Back Kate Bolick: “Feminism is common sense,” and other truths from Little Women

What is it that makes a “timeless” piece of literature so appealing to readers decade after decade, century after century?

In the following video, taped at a September 12 event at New York City’s Strand Bookstore, acclaimed writers Kate Bolick and Carmen Maria Machado share their thoughts on the enduring appeal of Louisa May Alcott’s classic novel Little Women—especially for young readers.


Watch: Kate Bolick and Carmen Maria Machado (3:57)

“We tend to think of the mid-1800s as being very, very far away,” observes Bolick, whose 2015 memoir, Spinster: Making a Life of One’s Own, was a New York Times best seller. And yet, “the stuff that people were dealing with then is exactly what we’re dealing with now.” Alcott’s feminist sensibility, she suggests, is “common sense.” (Note: At one point Bolick says “1936” when she means “1836.”)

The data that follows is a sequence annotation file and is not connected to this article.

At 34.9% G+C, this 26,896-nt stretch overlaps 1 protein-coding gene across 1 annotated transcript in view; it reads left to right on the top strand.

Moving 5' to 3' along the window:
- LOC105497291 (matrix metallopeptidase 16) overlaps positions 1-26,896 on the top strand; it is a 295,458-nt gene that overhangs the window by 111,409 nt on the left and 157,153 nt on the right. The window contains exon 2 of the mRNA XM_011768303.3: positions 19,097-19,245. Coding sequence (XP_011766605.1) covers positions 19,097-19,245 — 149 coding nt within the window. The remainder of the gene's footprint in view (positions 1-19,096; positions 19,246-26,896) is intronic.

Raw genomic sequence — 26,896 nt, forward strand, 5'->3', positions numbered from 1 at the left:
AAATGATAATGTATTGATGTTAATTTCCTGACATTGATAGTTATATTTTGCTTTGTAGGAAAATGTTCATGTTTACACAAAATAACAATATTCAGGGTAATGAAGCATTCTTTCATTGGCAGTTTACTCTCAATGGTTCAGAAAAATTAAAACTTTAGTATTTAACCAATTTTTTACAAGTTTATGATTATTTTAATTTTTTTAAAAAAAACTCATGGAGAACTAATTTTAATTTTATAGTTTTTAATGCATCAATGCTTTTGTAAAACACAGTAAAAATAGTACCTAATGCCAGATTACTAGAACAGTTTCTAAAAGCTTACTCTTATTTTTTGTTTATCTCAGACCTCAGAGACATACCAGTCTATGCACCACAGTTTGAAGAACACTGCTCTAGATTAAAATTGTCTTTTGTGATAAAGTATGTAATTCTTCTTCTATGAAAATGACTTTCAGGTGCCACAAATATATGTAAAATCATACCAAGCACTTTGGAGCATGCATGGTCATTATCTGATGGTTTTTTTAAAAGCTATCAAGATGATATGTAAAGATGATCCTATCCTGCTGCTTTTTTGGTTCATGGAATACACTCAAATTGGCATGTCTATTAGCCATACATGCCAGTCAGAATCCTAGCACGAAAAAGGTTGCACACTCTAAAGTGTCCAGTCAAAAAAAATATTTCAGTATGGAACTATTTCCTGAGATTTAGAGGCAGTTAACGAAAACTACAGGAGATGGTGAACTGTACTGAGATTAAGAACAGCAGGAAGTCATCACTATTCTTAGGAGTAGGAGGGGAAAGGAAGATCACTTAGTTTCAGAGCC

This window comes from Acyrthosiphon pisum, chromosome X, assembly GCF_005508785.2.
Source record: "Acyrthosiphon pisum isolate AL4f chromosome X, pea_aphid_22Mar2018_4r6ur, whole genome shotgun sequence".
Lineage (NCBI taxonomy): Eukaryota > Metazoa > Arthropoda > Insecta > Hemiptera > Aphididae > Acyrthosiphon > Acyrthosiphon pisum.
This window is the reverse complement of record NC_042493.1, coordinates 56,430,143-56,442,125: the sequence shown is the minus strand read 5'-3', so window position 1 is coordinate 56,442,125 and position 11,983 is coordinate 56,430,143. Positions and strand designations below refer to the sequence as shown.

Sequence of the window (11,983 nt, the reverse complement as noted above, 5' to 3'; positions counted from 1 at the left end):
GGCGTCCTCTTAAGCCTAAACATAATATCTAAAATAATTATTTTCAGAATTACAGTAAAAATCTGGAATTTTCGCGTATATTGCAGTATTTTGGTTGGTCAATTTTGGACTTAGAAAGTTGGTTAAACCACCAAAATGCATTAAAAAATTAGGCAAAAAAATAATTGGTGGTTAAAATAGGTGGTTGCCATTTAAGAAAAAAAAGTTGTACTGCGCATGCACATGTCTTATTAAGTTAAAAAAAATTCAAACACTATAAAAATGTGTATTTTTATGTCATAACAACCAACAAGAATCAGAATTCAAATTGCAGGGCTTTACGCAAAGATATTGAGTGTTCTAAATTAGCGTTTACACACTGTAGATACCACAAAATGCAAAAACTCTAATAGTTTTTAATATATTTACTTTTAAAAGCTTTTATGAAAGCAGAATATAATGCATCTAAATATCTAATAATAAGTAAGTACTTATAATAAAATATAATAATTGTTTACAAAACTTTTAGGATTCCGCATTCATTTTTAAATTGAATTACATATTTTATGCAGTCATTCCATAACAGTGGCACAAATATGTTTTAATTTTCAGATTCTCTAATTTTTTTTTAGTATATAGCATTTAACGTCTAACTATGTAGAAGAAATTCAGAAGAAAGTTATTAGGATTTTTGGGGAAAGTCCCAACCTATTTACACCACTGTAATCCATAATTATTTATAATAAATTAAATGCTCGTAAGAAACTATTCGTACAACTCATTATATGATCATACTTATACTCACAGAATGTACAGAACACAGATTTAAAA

For Machado, who has been a finalist for the National Book Award and the Nebula Award, Little Women “is fresh in a lot of ways and it feels very real and it is actually very funny.”

The event celebrated the 150th anniversary of Little Women, which Library of America has commemorated with March Sisters: On Life, Death, and Little Women. The book is a collection of reflective essays by contemporary women authors on personal lessons learned from the four sisters in Alcott’s novel. In addition to essays by Bolick and Machado, it features contributions from National Magazine Award nominee Jenny Zhang and Pulitzer Prize winner Jane Smiley. Click here to watch Bolick and Machado’s complete Strand talk.

Further demonstrating Little Women’s undiminished popularity, a high-profile new film adaptation is scheduled for release this December 25th.

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